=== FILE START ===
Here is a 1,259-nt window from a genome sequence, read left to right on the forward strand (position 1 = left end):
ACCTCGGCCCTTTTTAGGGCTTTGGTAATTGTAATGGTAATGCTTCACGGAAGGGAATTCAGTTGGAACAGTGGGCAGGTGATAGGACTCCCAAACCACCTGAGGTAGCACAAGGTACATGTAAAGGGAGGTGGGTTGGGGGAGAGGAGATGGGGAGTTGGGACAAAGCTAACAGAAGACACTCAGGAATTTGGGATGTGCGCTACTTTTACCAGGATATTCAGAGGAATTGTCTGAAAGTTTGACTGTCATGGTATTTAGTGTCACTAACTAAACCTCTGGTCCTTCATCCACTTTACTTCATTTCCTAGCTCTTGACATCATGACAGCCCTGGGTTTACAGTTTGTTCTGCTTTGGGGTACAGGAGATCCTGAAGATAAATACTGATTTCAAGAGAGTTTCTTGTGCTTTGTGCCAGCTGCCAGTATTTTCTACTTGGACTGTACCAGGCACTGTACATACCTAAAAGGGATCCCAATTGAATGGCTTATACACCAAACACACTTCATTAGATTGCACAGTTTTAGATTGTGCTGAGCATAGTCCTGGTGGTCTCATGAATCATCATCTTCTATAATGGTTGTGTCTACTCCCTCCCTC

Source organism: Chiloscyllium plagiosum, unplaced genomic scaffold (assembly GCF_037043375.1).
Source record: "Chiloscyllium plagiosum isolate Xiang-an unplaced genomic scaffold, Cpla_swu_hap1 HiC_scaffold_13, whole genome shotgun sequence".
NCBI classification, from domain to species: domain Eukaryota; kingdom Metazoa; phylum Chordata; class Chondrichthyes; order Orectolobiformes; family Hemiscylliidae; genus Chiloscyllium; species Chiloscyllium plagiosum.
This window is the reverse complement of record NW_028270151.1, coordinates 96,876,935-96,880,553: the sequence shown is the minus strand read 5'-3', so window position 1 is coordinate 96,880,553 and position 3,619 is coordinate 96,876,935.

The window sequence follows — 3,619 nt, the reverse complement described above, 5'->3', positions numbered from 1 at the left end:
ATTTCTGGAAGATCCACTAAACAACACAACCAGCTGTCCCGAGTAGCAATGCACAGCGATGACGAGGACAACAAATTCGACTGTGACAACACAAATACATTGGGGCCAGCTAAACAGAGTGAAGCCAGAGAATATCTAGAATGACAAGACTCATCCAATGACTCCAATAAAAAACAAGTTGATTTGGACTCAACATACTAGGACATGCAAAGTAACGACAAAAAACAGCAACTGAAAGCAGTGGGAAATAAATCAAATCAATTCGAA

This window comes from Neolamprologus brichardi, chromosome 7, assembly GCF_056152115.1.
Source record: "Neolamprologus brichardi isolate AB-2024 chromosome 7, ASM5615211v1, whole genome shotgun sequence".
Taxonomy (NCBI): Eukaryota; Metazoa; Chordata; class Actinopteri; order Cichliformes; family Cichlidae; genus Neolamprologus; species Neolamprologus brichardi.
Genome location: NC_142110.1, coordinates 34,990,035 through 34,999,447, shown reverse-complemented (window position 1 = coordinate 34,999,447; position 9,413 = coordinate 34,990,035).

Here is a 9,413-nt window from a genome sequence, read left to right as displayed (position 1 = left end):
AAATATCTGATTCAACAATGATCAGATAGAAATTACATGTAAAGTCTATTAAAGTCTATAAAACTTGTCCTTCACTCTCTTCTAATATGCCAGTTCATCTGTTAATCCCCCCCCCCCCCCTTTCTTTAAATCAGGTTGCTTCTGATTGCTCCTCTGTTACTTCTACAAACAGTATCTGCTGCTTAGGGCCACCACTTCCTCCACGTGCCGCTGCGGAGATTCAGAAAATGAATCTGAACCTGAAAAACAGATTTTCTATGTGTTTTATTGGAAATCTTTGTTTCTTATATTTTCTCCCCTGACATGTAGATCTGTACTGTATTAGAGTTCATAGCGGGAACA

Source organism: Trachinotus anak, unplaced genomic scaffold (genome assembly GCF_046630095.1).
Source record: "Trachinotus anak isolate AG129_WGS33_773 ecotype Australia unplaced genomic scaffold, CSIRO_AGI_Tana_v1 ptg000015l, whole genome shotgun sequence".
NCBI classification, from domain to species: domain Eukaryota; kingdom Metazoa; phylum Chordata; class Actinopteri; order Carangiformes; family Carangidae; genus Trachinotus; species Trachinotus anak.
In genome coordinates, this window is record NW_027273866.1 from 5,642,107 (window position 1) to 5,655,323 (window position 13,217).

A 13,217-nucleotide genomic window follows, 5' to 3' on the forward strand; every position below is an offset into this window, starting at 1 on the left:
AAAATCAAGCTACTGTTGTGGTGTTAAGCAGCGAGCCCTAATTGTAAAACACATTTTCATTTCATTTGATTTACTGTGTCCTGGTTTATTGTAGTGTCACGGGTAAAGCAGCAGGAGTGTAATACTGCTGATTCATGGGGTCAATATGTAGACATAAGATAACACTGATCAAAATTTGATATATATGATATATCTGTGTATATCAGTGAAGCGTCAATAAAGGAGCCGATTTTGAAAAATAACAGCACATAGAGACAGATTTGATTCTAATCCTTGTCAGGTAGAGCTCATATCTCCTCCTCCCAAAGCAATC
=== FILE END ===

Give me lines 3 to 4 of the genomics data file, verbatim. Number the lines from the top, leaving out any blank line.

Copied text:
Source organism: Chiloscyllium plagiosum, unplaced genomic scaffold (assembly GCF_037043375.1).
Source record: "Chiloscyllium plagiosum isolate Xiang-an unplaced genomic scaffold, Cpla_swu_hap1 HiC_scaffold_13, whole genome shotgun sequence".